Such is the case with Bonny & Clyde, with many of our early technical production decisions having to be changed once we started to edit the raw footage. The first rule of future projects will be: expect your plans to change, and be prepared to adapt on the spot.

One of these changes is our use of cutaways and edit points. Because we don’t want to interrupt the cast once they’re performing each 15-20 minute take, we don’t reshoot anything for B-roll or alternative angles. For most takes we even use exactly the same framing, so we can intermix different takes depending on the dialog and emotions we wish to use for the episode. We’d originally planned to use two cameras, but decided against it because we had too many other things to concentrate on with such a small crew. Get the process to work, then scale it up later.

We’d always wanted to have as fews cuts as possible, to give the illusion that it is a documentary, shooting as things happen, so we have a standing rule: if the take is funny, let it run without edits for as long as possible.

This means that any time there’s an edit throughout the series, it is usually because we have to for technical reasons, such as:

  • Characternuity – In rare cases, a character will say or do something that contradicts the series or character arcs. In most of these it’s usually a really small detail that they’ve forgotten, because the episode in which it was mentioned hadn’t been released yet.
  • Corpsing – In a few cases, the improvisors will break out of character and laugh, because the situation is so funny. Quite a few of these are hysterically funny, and it’s unfortunately we’ve been unable to use them. You’ll see some of them later when we start releasing out takes and behind the scenes footage.
  • Tension/raised stakes – When we get to within a minute of the 5 minute mark in editing, we start looking for moments when the tension is increased, or the stakes are raised. Stakes are all about increasing how much the characters could lose, or could gain, making the audience more concerned about and for the character. A lovable character in a situation where they’re about to get found out or caught, usually undeservably, is the ideal. The more they struggle the better, and the more they compound the situation themselves the better.
  • Interview/back story – Often the interview footage highlights a certain trait or historical fact, which adds to the intensity of the live action. The most obvious to date was when Clyde built up the fact that he’d done all the planning for the initial job with Bonny. This went on over a few episodes, until we finally saw the unclimable wall. Of course we then raised the stakes even more by having the phones stuck over the unclimable wall, and so they couldn’t even stay at the wall, we made a savage dog guard them. However, interview footage is usually only used as cutaways so we can use…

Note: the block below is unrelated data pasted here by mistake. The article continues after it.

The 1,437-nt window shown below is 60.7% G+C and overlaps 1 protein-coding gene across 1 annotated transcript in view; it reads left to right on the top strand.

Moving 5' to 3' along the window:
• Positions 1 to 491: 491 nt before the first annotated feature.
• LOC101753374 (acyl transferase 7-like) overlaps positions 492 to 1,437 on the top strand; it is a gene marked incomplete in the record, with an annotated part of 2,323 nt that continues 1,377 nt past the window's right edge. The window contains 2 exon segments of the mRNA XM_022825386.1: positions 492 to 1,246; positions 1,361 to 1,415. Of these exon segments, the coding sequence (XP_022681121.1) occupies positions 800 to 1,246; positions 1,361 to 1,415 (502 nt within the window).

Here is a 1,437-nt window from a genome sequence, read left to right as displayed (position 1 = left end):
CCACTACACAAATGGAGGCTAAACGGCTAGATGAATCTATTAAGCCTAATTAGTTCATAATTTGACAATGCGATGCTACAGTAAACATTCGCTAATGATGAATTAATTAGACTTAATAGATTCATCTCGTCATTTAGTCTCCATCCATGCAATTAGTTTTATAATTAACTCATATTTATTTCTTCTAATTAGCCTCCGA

• Live action from different takes – The dialog is improvised, and it changes from take to take, so we end up with funny moments scattered across different takes. Most episodes are thus a mix of different takes, and most edits are for this reason.

It is rare that we use an actual cutaway, establishing shot or similar as a way of editing. In fact we actively try not to do this, for creative reasons.

Of the above issues, we also use quite a bit of audio dubbing to remove characternuity and corpsing.

An example is in episode 6, Kev. When Bonny is talking about Kev being “in tyres”, the video from this take was the best, but the original audio contained some characternuity problems. We already had the dialog about tyres from another take, which was funny, but the rest of that take wasn’t funny enough to use as the video. So we took the “in tyres” dialog from the other take, and dubbed it into this one. Note that Bonny is off camera at the bottom of the stairs when she says it.

However, in the audio take, Kev had already climbed the stairs, so we had to dub in extra footsteps of Kev climbing the stairs (taken from yet another take, which had no dialog), and edit out some audio of him opening his toolboox (from the other take) when he hadn’t actually finished climbing the stairs. Once you know the dubs are there, you can spot them easily enough, but for most people they shouldn’t really notice. If you can’t spot the 5 edits, listen for the sound of a generator in the background, which was in one of the takes, but not the other. The problems with guerrilla filmmaking…

Weekly, sickly, deadly

One of the problems with developing a weekly series, is producing something every week. Not out of laziness, but due to unforseen problems, like illness, equipment failure or resource availability. We had quite a few of these problems with our Frank and Dale machinima, because we would write and produce a full episode, the week before it was to be released. We won’t be doing that again when season 2 kicks in later in the year.

Luckily for Bonny & Clyde, we’re quite a way ahead episode wise. Like really a long way ahead, so it won’t really affect our schedule. But it’s still annoying when you put a lot of work into costuming, set construction and special effects preparation, only to have one of the improvisors, and our Director, both fall sick on shooting day. We wish them well, and at least everyone else got to have a day off, which was nice.

Also luckily, we just happened to be shooting at our house today, so we can at least leave everything as it is until we can reschedule.

The only question is, now what do we do with 10 litres of corn syrup?


Well, it’s been a long wait, almost 18 months, and a year since we first put out the call for auditions, but it’s finally on it’s way. The first episode is out!

The site is running a beta version of Splinter, a new microcontent platform we’ve developed, so it’s kind of like two projects to be honest, but yes, this is the Bonny & Clyde Production Journal, so from now on we won’t mention Splinter again.

It was a good day today, once it was released, got a couple of hundred visitors, not too many, not too few. We feel like we’re in no mans land though, with 18 months of development behind us, and an ongoing weekly schedule ahead of us, we decided to pretty much take the day off.

Tomorrow, production continues.

We’re planning a bunch of behind the scenes videos, kind of like a production videoblog, but that’ll be a few weeks yet, once we get into a rhythm. Some of the on location footage is a hoot, as there’s a lot of funny stuff we can’t use because it’s either out of character, has characternuity problems, or clashes with something else we decided to use instead. Stay tuned.